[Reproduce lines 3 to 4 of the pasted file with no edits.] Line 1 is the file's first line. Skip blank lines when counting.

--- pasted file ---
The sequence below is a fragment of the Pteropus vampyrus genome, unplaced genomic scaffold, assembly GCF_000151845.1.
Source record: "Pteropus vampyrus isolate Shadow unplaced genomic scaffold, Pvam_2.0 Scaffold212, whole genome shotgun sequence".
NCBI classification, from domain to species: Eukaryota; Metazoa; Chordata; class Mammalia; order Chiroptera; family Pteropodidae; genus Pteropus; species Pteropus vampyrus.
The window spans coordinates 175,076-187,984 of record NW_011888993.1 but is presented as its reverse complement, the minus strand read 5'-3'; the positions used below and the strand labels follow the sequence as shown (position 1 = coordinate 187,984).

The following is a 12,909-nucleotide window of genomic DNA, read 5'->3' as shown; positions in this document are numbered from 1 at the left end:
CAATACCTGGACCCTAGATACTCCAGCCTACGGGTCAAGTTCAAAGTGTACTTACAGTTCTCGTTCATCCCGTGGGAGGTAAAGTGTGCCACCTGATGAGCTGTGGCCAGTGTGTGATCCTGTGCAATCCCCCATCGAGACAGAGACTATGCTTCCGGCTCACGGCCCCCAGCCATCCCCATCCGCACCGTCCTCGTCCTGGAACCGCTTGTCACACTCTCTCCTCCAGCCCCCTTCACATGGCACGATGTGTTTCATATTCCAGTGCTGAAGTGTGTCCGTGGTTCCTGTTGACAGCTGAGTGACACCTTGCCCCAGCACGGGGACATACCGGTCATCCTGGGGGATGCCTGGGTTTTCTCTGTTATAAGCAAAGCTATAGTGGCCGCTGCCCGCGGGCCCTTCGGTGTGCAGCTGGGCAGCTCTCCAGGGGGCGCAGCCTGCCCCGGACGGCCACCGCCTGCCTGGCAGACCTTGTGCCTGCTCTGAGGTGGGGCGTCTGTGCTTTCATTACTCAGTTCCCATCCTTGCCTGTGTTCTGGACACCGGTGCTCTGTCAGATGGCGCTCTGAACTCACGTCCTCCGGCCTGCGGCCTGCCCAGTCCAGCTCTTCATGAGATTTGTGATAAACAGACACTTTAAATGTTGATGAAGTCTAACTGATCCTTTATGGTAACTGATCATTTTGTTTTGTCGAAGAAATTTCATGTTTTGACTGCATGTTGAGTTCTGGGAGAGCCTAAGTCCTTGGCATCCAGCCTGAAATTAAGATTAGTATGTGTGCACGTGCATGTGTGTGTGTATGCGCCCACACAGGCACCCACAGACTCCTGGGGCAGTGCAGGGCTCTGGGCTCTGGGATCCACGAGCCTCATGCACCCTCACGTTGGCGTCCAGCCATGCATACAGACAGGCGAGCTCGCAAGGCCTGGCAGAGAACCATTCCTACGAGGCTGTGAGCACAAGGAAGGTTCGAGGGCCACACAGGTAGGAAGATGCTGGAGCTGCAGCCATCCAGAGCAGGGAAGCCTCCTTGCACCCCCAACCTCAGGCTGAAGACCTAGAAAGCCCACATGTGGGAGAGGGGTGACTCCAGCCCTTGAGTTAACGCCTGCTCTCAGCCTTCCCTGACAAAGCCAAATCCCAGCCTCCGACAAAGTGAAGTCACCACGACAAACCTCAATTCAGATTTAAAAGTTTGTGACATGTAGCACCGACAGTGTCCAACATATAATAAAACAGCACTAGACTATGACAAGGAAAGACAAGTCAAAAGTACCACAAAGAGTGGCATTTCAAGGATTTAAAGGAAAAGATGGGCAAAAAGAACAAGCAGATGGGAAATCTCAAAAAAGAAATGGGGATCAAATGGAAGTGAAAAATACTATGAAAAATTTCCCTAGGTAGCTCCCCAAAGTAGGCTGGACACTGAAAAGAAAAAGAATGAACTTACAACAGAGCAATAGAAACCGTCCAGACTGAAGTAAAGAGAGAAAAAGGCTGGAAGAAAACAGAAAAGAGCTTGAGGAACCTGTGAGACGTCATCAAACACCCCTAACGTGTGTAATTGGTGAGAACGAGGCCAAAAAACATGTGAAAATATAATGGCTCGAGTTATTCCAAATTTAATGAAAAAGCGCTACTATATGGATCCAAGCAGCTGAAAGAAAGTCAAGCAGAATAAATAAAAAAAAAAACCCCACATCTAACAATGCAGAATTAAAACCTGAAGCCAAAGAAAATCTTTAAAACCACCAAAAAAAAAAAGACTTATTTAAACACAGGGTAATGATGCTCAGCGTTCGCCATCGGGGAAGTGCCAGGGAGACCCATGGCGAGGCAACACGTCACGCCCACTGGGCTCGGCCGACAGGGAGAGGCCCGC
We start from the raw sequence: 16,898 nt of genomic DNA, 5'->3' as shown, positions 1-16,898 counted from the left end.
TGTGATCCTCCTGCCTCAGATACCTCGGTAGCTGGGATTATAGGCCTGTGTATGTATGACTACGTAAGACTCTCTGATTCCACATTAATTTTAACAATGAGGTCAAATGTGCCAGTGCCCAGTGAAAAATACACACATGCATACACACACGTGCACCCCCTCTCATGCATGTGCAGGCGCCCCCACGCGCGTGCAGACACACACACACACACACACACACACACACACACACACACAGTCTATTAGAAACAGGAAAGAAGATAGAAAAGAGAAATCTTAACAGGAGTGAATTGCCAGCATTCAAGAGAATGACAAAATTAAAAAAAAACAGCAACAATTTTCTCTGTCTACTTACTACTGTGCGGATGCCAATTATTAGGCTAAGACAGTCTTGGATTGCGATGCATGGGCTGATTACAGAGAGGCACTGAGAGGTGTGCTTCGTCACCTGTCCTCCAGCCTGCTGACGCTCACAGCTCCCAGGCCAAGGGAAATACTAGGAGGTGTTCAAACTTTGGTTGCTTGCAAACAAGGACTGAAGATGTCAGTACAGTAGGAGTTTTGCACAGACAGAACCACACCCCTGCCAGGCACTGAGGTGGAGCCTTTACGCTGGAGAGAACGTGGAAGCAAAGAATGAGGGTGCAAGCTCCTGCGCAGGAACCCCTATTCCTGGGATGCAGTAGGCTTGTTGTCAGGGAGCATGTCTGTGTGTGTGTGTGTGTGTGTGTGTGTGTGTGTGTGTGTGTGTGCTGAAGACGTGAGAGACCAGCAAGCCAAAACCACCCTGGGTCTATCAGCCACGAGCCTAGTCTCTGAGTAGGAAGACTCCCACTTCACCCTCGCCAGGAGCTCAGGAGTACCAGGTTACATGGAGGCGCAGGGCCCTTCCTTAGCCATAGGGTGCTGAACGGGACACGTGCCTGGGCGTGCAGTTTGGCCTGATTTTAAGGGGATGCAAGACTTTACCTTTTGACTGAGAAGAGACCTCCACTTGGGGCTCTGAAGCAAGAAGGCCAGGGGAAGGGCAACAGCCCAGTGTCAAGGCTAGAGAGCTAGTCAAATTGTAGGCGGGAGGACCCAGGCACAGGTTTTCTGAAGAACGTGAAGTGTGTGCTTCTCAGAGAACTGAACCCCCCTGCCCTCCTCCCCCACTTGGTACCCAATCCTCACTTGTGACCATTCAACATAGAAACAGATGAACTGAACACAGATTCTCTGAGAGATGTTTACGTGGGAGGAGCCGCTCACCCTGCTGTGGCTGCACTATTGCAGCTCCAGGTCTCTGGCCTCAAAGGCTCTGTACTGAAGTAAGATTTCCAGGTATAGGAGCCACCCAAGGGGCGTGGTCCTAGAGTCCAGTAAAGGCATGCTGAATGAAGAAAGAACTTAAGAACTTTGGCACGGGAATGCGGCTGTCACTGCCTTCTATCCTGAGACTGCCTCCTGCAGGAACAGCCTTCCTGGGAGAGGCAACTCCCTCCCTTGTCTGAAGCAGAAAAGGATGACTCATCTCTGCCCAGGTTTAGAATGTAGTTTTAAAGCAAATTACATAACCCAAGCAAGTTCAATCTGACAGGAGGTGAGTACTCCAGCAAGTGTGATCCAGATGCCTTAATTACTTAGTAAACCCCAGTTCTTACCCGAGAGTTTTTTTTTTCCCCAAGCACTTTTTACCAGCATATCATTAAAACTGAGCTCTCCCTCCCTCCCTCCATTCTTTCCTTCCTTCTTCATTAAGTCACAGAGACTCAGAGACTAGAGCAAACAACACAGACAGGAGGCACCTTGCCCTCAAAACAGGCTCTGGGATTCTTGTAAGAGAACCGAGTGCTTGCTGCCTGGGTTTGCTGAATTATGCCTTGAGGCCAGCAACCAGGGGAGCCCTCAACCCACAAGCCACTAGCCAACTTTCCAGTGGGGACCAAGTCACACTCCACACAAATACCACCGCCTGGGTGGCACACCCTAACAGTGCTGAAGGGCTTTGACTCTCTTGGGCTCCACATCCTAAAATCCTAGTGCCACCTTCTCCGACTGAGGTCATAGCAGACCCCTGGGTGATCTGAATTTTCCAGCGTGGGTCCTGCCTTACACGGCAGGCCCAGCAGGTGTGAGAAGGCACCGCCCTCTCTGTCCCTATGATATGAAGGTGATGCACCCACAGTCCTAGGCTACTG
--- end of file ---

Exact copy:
NCBI classification, from domain to species: Eukaryota; Metazoa; Chordata; class Mammalia; order Chiroptera; family Pteropodidae; genus Pteropus; species Pteropus vampyrus.
The window spans coordinates 175,076-187,984 of record NW_011888993.1 but is presented as its reverse complement, the minus strand read 5'-3'; the positions used below and the strand labels follow the sequence as shown (position 1 = coordinate 187,984).